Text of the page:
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 V.16 No.11 | March 15 - 21, 2007 

Council Watch

Hold Your Fire!

Rex Barron

People attending the March 5 Council meeting found stacks of 103-page, ring-bound proposals presenting Mayor Martin Chavez' General Obligation bond. They also found single-sheet handouts from the City Council announcing that a budget compromise had been reached that afternoon.

Issue Council's Take Reporter's Take
That Fuzzy, Cuddly Third Rail of Politics

The Council put together its own G.O. bond proposal to go on the next ballot. In general, councilors moved monies from Animal Services, BioPark amenities, a therapeutic pool and the Balloon Museum to basic services like streets, parks and drainage.
The public, many of them at the meeting, erupted in objection to cuts in money for city animal shelters. After the Council announced that the compromise budget restored full funding for animal facilities, most shelter supporters thanked the Council. The compromise budget passed unanimously. Most councilors thanked those who worked out the compromise. But don't assume everyone is happy. Some animal advocates complained that the Capital Improvement bonds do nothing to improve staffing and care standards. Operational budgets don't come up for another month or so.
Low-Flow Toilets

Councilor Martin Heinrich sponsored a bill mandating the installation of low-flow toilets when a residence is sold, estimated to eventually cut the city's water use by 3 percent. The revised bill no longer requires professional installation for the householder to receive the up-to-$150 rebate.
Representatives from business and environmental groups thanked Heinrich for working out a bill they could support. Martin Haynes urged a similar bill for public facilities. The bill passed unanimously. You get what you pay for. Katherine Yuhas from the Water Authority said initial engineering had been faulty on the 1.6 gallon-per-flush toilets but had greatly improved, particularly for the higher-priced models.
High-Flow Mouths

Councilor Don Harris sponsored a bill moving general public comment to the end of the meeting, restricting comments to city operation and governance, and limiting each person to three times at the microphone. Several speakers opposed the bill, a couple of them referring to Nazis and organized crime.
Councilor Michael Cadigan said the intent was not to restrict freedom of speech. He said the Council frequently reached 10:15 p.m. with several agenda items still to be debated because of time spent on public comment. He challenged the critics to offer a solution. Harris deferred the bill to look for a compromise. How can we protect citizens' rights to express relevant opinions about matters before the Council and to initiate discussion on issues that need attention? But limit the few people who chronically abuse the captive audience with endlessly repeated, irrelevant rants and gratuitous insults?
Sooner or Later?

The streetcar debate returned to the Council in the form of similar bills by Councilors Harris, Isaac Benton and Brad Winter that fund studies of how streetcars might affect area transportation and economic needs. The agenda also included Winter's bill repealing the previous extension of the 1/4-cent gross receipts transportation tax.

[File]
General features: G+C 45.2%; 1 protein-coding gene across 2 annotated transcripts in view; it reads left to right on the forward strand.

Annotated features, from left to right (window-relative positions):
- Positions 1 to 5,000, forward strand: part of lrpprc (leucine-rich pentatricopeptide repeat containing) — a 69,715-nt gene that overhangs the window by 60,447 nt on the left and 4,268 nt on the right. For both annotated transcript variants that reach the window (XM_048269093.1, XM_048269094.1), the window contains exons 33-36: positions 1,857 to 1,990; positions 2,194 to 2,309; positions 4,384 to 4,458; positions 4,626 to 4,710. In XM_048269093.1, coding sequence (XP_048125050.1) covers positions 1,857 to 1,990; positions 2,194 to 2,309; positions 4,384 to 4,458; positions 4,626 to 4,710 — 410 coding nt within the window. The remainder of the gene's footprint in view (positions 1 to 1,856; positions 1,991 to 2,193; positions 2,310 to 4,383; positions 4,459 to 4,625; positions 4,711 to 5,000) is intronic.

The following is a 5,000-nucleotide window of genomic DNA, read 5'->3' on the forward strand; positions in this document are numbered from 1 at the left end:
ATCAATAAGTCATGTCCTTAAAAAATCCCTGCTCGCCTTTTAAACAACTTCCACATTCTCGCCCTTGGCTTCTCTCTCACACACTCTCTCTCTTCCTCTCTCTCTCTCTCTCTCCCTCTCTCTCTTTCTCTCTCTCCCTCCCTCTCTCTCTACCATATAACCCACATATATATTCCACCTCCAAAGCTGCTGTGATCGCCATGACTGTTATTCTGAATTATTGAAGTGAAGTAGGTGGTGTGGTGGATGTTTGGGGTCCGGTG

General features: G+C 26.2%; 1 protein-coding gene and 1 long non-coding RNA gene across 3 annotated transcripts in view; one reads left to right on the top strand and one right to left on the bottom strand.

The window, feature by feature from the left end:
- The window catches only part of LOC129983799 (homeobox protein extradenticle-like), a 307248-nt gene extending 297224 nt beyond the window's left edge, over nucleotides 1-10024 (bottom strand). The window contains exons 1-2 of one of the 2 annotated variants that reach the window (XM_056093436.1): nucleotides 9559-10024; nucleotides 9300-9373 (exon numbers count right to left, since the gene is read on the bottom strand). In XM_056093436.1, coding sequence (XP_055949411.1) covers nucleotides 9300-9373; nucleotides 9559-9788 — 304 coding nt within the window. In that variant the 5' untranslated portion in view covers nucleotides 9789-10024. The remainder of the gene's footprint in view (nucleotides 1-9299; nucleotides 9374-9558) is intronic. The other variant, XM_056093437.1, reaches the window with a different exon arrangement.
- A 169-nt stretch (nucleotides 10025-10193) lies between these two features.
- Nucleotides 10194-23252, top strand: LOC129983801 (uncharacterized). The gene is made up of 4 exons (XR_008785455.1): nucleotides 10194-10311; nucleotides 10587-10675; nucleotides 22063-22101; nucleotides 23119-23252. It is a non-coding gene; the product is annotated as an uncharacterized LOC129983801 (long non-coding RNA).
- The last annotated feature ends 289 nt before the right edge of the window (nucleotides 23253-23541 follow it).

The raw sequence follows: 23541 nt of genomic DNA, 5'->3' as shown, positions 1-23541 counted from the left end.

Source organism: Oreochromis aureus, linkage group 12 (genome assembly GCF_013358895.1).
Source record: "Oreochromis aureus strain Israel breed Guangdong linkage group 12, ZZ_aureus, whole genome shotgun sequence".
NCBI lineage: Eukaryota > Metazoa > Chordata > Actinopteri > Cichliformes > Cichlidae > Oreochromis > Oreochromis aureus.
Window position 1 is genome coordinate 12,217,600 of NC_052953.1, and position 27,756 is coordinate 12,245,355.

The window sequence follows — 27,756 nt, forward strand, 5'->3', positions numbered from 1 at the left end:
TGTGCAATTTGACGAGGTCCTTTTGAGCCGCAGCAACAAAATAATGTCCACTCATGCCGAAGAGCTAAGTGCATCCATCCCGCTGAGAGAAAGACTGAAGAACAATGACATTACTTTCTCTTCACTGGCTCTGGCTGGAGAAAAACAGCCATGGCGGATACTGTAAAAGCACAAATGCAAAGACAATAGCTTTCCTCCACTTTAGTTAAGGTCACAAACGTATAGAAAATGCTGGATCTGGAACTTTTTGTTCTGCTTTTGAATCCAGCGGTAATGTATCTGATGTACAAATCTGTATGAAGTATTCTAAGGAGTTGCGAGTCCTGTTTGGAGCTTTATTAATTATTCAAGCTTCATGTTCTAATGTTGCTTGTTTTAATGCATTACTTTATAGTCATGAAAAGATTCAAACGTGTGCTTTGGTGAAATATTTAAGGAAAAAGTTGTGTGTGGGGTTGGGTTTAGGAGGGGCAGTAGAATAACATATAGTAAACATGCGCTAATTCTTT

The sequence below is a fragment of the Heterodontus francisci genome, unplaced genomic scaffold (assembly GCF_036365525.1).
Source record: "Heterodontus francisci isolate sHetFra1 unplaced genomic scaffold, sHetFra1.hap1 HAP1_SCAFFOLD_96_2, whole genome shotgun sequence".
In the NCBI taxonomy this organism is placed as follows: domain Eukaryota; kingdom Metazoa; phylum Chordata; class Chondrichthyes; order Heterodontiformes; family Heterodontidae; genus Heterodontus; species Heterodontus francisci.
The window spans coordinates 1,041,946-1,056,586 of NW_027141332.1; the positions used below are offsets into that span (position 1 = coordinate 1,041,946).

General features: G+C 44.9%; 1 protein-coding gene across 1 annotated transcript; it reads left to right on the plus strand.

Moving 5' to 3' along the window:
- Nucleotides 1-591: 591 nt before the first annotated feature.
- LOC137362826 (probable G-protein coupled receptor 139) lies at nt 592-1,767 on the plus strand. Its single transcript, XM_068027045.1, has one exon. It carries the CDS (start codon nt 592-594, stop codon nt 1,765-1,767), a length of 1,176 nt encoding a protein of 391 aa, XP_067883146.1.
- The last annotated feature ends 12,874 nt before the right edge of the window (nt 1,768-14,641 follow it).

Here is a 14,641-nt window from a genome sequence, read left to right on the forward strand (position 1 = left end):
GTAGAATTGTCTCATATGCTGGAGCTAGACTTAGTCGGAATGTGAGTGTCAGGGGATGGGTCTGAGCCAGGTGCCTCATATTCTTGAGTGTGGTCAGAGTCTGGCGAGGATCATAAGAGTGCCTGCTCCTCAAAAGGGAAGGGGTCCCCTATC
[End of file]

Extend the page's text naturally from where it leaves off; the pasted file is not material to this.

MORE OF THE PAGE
All three councilors deferred their study bills. Saying it would be a $36 million hit on the city's transportation budget, Councilor Sally Mayer moved a 90-day deferral of Winter's tax repeal. Winter said, "I completely disapprove of a deferral. This has been hanging over taxpayers' heads." A deferral until May 21 passed 6-3, Winter, Cadigan and Harris opposed. Proposed streetcar funding depends on increased revenues from gross receipts and property taxes on businesses along the Central Ave. route. But much of what makes Central a unique draw is the little independent stores along the route, stores that can survive serving their own niche markets. What happens to them when their property taxes skyrocket?
This Isn't About You, Personally

The city charter says the mayor shall, "with the advice and consent of the Council appoint the members of city committees, commissions and boards." In reality, the Council often passes ordinances requiring specific qualifications for such members, which the mayor ignores.
Winter's bill lets voters decide whether to add the language "except as otherwise provided for by ordinance" to the advice-and-consent portion. Harris proposed an amendment adding "prior" to "advice" and "final" to "consent." The amendment and bill passed unanimously. I hope voters pass this. That even the mayor's strongest allies on the Council voted for the bill strengthens the argument that it is not so much about current office holders as about clearing up conflicting language.
Issue Council's Take Reporter's Take
"Tuscany on Steroids"

Council President Debbie O'Malley moved to allocate Council Services funds for design regulations for the North Valley Area Plan. She said a lot of people were upset about certain developments, which she called "Tuscany on steroids," referring to a currently popular style for large houses using lots of roofing tile and decorative stone.
More than style, O'Malley objected to density, saying some developers were wrapping homes around a gravel ponding area and calling it "open space." She said residents wanted to preserve the North Valley's look and its permeable, unpaved land. The bill passed unanimously. Any architectural style can be executed well or badly, but traditional adobe construction, along with its frame imitators, discourages tacky design. Adobe's structural qualities rule out spindly "up periscope" towers, rashes of cantilevered pop-outs and walls slathered with fussy decoration.
 
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